The east and west halves of New Mexico have always been divided by the Rio Grande rift, and now scientists say the fault line is expanding, making the drive across the state that much… slower.
To stretch out our trip to Santa Fe to visit mom even more, we took a drive through the lowlands of southern New Mexico, where the landscape and the affinity for southwestern-style clothing is quite different from Santa Fe, otherwise known as the Center-for-Real-Indian-Stuff.
Down there, “New Mexican” is a geographical location, not a style. The food, often labelled as “Mexican” or “local,” is truly New Mexican (flat enchiladas, non-fried fish tacos, sopapillas, etc.), but it’s not edged in silver tassels and driblets of turquoise.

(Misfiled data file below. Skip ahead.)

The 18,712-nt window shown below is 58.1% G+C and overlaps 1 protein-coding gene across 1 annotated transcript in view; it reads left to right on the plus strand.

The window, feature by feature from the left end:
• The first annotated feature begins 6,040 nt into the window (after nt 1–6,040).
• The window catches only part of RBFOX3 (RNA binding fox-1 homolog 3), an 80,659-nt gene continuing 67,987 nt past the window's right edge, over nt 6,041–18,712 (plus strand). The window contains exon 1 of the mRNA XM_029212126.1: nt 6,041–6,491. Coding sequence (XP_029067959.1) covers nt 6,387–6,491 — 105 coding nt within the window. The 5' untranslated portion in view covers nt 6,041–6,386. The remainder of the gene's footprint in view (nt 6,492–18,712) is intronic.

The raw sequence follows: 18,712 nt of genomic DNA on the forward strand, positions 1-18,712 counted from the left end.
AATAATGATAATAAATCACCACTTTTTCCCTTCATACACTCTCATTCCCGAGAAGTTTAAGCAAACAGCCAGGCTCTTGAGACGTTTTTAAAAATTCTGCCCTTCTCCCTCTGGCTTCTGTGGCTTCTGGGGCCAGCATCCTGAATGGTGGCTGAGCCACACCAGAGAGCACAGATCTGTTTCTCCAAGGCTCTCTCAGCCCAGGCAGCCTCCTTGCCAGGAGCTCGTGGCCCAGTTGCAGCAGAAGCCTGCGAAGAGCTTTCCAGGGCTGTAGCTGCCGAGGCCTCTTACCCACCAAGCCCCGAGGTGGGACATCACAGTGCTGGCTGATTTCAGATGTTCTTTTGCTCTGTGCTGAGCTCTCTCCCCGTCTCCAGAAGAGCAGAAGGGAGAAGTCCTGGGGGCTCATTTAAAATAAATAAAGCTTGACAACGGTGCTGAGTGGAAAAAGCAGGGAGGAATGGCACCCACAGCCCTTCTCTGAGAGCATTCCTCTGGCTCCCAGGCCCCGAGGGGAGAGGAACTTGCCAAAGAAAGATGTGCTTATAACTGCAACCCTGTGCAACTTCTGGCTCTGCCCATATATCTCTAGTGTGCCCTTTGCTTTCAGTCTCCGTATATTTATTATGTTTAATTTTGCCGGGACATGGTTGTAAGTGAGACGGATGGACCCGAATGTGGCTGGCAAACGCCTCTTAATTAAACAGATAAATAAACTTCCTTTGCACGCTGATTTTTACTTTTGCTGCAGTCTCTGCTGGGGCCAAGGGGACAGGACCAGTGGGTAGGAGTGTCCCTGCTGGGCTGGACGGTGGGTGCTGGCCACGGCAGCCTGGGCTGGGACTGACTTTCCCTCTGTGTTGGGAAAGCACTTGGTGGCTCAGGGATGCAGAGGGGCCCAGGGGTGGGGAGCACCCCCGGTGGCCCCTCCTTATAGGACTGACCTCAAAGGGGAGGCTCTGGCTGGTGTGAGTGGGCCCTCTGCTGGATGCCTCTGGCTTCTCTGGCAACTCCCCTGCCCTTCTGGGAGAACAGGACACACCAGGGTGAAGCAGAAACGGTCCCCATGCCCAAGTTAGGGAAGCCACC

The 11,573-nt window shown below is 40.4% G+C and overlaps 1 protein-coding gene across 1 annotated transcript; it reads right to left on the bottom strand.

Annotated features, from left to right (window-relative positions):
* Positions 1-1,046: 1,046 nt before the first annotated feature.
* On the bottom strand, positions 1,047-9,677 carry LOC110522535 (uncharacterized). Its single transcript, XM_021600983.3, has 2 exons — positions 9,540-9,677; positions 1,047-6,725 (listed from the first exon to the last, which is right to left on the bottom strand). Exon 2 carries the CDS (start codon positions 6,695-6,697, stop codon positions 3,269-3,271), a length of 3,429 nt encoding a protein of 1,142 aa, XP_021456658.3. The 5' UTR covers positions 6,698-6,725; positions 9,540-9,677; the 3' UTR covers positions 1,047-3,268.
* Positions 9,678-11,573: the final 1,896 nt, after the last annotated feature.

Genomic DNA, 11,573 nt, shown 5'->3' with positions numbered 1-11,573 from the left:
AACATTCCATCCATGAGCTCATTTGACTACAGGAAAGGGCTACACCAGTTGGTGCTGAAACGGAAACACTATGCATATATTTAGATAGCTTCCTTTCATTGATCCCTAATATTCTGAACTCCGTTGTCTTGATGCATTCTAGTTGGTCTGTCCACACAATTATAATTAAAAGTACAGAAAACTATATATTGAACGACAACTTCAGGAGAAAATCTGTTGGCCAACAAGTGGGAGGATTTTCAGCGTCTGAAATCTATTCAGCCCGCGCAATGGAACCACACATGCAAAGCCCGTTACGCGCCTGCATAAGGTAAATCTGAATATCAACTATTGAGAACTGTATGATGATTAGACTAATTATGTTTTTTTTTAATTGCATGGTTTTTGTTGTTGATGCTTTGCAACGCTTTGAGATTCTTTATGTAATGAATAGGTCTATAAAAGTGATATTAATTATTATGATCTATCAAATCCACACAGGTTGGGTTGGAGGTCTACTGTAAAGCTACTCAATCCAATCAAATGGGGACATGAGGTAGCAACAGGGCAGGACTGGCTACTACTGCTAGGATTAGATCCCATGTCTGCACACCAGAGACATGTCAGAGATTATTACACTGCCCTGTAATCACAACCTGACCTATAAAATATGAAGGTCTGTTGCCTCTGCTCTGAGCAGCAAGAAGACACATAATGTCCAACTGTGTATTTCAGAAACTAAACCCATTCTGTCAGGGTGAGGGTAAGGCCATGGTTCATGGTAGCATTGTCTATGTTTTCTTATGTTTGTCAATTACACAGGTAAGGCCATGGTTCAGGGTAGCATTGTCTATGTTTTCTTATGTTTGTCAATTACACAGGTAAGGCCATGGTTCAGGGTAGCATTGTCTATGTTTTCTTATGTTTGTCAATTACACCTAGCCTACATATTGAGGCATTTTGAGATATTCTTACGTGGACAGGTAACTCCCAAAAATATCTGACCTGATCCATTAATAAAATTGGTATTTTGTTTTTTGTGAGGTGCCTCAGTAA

Also interesting is that in the south, cactus stands in as the token vegetable, and only as you start climbing north does guacamole start making an appearance. Carne adovada *anything*, however, makes its disappearance wherever you are in the state.
At White Sands National Monument we had a rare sighting of the famous Desert Clown,
did some missile testing,
and stopped to visit some Hatch chile farmers. The roasting season is over and what’s left are the dried husks that get sent away to have their color extracted. Apparently the coloring will be used for things like Gatorade, and then the fully denuded remnants used in some other food form. (Plurine anyone?)
Rift or no rift, the idea of scale in New Mexico is always fluctuating and weird. Near and far become two drastically different states of mind.